Official statistics show the number of incidents related to laïcité reported by school officials has increased, to anywhere between 200 to 900 per month over the past year, among a middle- and high-school student population of nearly 6 million.
Unions representing school administration officials welcomed the ban, arguing the matter shouldn’t have been left to the varying interpretations of headmasters scattered across roughly 10,000 middle and high schools. Teacher unions were more circumspect.
Sophie Vénétitay, the head of one of the main teacher unions, called the ban a “political maneuver” by President Emmanuel Macron to curry favor with the right. But, she added, abayas were a real issue that should neither be “overestimated nor underestimated.”
“There’s would be nothing worse than for those pupils, through provocation, misunderstanding or frustration, to turn away from state schools and go to denominational or private schools,” Ms. Vénétitay said at a news conference.
The French Council of the Muslim Faith, an umbrella group of Muslim organizations, said that the abaya was not religious in its nature, but an ill-defined garment tied to Arab culture. The government shouldn’t decide what is religious or not, it said.
“Unless all long dresses are banned altogether in schools, for students and teachers, regardless of their faith, it will be impossible to apply a measure specifically targeting the abaya without falling into the trap of discrimination and arbitrariness,” the Council said in a statement.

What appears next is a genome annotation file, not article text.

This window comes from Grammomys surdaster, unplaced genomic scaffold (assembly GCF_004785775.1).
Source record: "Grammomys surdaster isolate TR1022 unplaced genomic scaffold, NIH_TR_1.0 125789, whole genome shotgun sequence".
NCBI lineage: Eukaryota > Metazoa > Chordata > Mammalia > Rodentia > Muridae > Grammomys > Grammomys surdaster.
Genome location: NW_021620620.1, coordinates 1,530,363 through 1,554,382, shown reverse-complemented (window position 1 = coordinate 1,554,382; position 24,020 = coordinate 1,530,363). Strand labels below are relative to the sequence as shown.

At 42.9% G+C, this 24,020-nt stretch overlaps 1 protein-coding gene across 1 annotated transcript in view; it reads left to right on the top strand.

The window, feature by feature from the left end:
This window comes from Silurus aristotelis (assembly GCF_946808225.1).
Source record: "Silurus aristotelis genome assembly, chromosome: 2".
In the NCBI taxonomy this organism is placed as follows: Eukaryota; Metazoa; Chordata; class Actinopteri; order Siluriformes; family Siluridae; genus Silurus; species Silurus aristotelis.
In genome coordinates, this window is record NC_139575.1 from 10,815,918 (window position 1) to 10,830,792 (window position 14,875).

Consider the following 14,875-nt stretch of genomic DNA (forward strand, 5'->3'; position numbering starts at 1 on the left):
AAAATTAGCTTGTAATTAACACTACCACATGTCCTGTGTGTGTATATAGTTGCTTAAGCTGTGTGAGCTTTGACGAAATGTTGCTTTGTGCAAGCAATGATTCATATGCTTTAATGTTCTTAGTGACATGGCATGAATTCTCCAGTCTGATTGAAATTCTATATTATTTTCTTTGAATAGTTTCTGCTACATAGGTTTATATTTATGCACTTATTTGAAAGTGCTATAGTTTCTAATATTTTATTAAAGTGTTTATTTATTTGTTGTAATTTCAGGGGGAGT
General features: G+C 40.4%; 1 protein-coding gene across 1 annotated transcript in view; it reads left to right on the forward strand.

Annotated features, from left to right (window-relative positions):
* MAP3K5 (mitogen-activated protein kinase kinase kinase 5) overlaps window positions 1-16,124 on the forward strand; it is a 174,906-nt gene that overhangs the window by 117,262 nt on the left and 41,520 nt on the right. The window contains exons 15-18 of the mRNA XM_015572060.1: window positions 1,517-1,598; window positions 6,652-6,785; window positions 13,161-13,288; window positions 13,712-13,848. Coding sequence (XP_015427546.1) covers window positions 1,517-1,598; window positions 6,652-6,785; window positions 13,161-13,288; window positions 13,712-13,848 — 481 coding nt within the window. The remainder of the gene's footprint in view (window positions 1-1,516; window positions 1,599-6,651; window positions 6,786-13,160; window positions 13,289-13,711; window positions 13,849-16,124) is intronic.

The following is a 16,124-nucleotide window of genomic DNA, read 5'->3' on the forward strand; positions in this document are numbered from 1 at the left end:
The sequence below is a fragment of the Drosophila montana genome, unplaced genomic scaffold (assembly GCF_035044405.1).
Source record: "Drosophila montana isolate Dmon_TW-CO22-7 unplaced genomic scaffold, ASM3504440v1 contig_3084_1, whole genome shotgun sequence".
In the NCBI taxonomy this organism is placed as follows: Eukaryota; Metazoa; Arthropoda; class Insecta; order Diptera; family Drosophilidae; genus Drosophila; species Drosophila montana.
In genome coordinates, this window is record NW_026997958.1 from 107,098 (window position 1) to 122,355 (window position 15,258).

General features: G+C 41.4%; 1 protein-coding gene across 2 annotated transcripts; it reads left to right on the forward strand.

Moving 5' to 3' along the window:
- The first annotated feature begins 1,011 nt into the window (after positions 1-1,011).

Opposition parties on the right praised the ban, but the left was divided.
“How far will the clothing police go?” said Clémentine Autain, a lawmaker for the leftist France Unbowed party, saying the ban exemplified an “obsessive rejection of Muslims.”
But Jérôme Guedj, a Socialist lawmaker, said that if abayas were worn as an ostentatious religious symbol, they clearly violated the law. “It is not a clothing police but a policing of proselytizing in school,” he said.
In November, Mr. Attal’s predecessor, Pap Ndiaye, said headmasters could ban clothing even if it did not have any inherent religious significance, like long skirts or bandannas, if officials believed that they were worn “to ostensibly express a religious belonging.”
But Mr. Ndiaye — an academic of Senegalese and French descent who was replaced after months of vitriolic criticism from the right and far right — had refused to issue a nationwide ban, arguing that he did not want to “publish endless catalogs specifying dress lengths” that could be circumvented or challenged in court.
Ismail Ferhat, a professor at the University of Paris-Nanterre who has studied laïcité in schools, said students often wore abayas against their parents’ will and noted that factors like social media fads or the teenage desire to challenge school authority also played a role.
But France has grown more secular over the past few decades, Mr. Ferhat said, and what might have been brushed off in the past was now being flagged as serious.
“The line between religiously acceptable and unacceptable has changed,” he said. “And the educational establishment is probably tougher on the issue than before.”